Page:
Eric Johnson

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Obama Adds to Online Presidential Milestones With Reddit AMA

In only a few election cycles, political campaigning online has changed dramatically, a fact underscored by President Barack Obama’s “Ask Me Anything” Q&A on Reddit Wednesday afternoon.

President Obama is not the first well-known name to do an AMA on Reddit, which has hosted guests ranging from Bill Nye the Science Guy to Larry King to (infamously) actor Woody Harrelson.

With apologies to Larry King fans, though, he is easily the most powerful and influential person to do an AMA, and one of only a few American politicians (a group that includes former New York Rep. Anthony Weiner, who stopped by before his little Twitter scandal).

President Obama already has a strong track record with the Web, building a groundbreaking online campaign in 2008 that arguably secured his edge over competitors in both the primaries and the general election.

Only 20 years ago, a political campaigner reaching voters as President Obama did Wednesday would have been completely unusual. In 1992, the University of Southern California harnessed the pre-Web Internet to print out candidates’ speeches and position papers and distribute them to students.

The White House didn’t have a Web site at all then. In 1994, the Clinton-Gore administration debuted this official site, which looked like this by the end of Clinton’s second term.

By 1996, all major presidential candidates had at least some presence on the Web, posting static collections of speeches, position papers and so on.

However, despite a budding audience for news online, researcher Rita Kirk Whillock found that the Internet “did not have a significant impact” on former President Clinton’s re-election, with less than one percent of voters saying they got most of their political information online.

President Clinton won that election with a more than 8 percent lead over Republican candidate Sen. Bob Dole. And as the Senate Web site boasted, his 1997 inauguration was the first to be streamed live online.

With increased political activity online (not to mention an election without an incumbent in the race), the 2000 presidential campaign did not live up to watchers’ expectations for how candidates would use the Internet.

Perhaps the biggest tech story from that year was Sen. John McCain’s supporters contributing $2.2 million online to his Republican primary campaign.

(In 2008, in contrast, President Obama raised more than 200 times as much — or $500 million — from his online backers.)

Later that year, former President George W. Bush coined the term “Internets,” and there was much rejoicing. While he was in office, though, Bush’s footprint online was much smaller than that of potential rival politicians such as Vermont Gov. Howard Dean, who raised twice as much early campaign money online as the Democrats’ eventual 2004 nominee, Sen. John Kerry.

Dean’s not-quite-successful use of to rally voters around his candidacy in 2004 foreshadowed President Obama’s more fruitful run at the White House in 2008.

By then, the social Web had come into its own, and his campaign used to drive not just donations and rallies, but also online word-of-mouth buzz that propagated through supporters’ social networks.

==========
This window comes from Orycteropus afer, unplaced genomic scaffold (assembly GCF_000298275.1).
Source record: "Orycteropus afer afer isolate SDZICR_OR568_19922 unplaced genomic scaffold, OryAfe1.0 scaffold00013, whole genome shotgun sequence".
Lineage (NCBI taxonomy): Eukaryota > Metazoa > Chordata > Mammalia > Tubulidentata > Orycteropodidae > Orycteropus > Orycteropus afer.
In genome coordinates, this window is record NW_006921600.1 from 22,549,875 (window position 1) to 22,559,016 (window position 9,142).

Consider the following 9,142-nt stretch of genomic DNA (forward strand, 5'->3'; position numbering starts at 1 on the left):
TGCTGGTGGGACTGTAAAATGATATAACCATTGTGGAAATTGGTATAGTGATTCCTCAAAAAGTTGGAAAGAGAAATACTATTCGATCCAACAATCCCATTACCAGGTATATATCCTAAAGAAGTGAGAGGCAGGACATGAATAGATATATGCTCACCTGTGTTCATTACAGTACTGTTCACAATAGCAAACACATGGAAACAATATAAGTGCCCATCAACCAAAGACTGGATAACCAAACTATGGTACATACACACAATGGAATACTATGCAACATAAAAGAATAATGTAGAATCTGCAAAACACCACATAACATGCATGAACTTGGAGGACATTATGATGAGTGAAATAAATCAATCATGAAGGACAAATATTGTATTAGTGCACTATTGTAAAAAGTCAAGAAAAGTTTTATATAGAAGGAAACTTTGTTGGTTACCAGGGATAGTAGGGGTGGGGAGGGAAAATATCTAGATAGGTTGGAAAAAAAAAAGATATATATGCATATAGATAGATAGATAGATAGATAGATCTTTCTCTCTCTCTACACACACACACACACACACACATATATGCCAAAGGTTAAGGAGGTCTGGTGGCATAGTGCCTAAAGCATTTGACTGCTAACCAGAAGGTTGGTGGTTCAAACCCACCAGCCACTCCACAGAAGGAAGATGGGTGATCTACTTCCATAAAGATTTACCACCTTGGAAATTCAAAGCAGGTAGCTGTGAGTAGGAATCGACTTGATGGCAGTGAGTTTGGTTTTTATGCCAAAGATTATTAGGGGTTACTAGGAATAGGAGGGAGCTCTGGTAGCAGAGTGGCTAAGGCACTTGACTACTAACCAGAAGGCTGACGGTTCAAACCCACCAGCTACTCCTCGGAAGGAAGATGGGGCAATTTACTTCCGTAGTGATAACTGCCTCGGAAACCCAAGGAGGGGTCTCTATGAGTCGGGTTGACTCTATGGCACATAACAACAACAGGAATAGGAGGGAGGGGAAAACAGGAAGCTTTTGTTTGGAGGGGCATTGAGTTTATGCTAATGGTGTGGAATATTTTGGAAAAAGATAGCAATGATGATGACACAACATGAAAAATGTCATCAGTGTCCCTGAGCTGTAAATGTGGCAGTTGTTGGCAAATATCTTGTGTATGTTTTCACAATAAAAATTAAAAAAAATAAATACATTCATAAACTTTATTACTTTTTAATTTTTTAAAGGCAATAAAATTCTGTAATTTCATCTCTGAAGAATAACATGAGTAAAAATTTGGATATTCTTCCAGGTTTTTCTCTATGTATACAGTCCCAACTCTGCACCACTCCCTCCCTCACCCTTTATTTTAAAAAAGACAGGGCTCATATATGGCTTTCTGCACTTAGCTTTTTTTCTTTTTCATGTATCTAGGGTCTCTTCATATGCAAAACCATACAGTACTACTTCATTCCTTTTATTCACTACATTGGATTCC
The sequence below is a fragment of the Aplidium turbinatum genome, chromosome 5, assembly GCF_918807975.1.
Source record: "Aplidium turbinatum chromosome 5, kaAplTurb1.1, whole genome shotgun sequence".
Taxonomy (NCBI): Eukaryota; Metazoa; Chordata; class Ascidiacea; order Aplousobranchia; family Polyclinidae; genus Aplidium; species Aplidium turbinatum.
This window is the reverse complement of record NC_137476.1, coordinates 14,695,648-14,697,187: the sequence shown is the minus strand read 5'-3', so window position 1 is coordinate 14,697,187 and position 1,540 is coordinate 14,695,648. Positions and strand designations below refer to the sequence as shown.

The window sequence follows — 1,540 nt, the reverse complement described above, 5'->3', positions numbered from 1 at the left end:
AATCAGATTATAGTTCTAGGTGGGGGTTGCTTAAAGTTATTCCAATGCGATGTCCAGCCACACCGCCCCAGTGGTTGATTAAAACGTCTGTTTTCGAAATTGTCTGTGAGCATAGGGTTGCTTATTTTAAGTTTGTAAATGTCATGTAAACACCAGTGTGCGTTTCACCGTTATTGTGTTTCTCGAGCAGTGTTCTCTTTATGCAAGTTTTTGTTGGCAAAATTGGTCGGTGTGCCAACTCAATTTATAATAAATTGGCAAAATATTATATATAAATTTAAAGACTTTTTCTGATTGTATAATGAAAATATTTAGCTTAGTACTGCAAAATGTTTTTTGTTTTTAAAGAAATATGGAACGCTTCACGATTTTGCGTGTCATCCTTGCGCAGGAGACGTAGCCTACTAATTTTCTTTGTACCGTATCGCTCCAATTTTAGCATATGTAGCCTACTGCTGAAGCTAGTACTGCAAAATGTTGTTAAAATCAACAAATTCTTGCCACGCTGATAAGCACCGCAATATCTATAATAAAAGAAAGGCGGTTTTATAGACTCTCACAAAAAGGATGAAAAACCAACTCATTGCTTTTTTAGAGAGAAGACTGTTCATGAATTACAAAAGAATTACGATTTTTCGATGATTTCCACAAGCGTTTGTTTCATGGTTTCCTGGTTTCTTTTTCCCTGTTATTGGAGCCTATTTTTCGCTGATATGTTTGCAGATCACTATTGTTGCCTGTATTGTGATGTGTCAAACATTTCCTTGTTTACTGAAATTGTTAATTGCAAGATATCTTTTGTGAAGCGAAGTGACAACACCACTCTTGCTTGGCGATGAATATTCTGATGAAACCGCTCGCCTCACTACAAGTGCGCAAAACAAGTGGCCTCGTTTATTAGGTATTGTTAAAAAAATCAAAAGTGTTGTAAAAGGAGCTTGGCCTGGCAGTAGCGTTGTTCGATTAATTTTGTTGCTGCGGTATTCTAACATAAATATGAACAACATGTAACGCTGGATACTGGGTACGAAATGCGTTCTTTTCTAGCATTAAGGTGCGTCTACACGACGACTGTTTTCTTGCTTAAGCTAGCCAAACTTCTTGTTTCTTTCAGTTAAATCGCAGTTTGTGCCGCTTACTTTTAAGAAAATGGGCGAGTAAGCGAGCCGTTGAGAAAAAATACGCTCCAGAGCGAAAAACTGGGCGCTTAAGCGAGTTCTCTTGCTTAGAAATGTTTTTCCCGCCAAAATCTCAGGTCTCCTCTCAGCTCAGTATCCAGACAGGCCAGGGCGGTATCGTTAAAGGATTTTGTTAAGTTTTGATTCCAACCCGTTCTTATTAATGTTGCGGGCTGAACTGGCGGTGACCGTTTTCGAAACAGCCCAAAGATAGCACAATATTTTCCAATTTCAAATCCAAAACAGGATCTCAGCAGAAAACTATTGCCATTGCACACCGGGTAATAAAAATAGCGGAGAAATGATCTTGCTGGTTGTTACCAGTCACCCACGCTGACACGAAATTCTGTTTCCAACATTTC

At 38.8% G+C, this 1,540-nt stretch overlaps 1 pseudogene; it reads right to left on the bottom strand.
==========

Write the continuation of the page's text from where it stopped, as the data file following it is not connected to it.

It wasn’t until after President Bush left office in 2009 that his online profile went up slightly. Although he has kept fairly quiet in his time out of the Oval Office, he went on YouTube in 2010 to thank viewers with an “inaugural address” for his Facebook page.

At the same time, The Wall Street Journal also reported that Bush had joined Twitter. But even though Twitter rolled out the ability to verify celebrity accounts as authentic the year before, @George_WBush was never verified. Not that it matters, though, since Bush has used it just four times and didn’t tweet at all for more than two years.

Today, that sort of Web silence would be irresponsible for a major presidential candidate. As have many Republicans, former Massachusetts Gov. Mitt Romney has found success on Twitter. But he’s still losing the numbers game, with fewer than 950,000 followers versus more than 19 million for President Obama.

Still, Romney hasn’t shied away from the Web in other arenas, pouncing on Apple’s mobile advertising service iAd, and attempting to announce that Wisconsin Rep. Paul Ryan would be his vice-presidential nominee via a campaign-branded mobile app.

Images: Obama, Official White House Photo by Pete Souza; Romney, Maria Dryfhout /

However, President Obama’s AMA — not-so-coincidentally timed during the Republican National Convention in Tampa — puts him out in front of the Internet popularity contest. As with his oft-derided online petition platform for the White House, what he said on Reddit doesn’t really matter. The act alone of reaching out to potential voters on Reddit (which served more than two billion page views in December) and other online communities is now imperative.

That’s because the Internet, for better or for worse, has become the new town hall for politics that many over-eager futurists said it would be in the ’90s. At long last, it’s now a place where current and future candidates have to stop, even if they don’t want to.

So the question is not if Romney should fire back at his rival’s Reddit stunt, but rather how he should do it. Control of the now-crucial online conversation is President Obama’s to lose.

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There was a worry before I started this that I was going to burn every bridge I had. But I realize now that there are some bridges that are worth burning.

— Valleywag editor Sam Biddle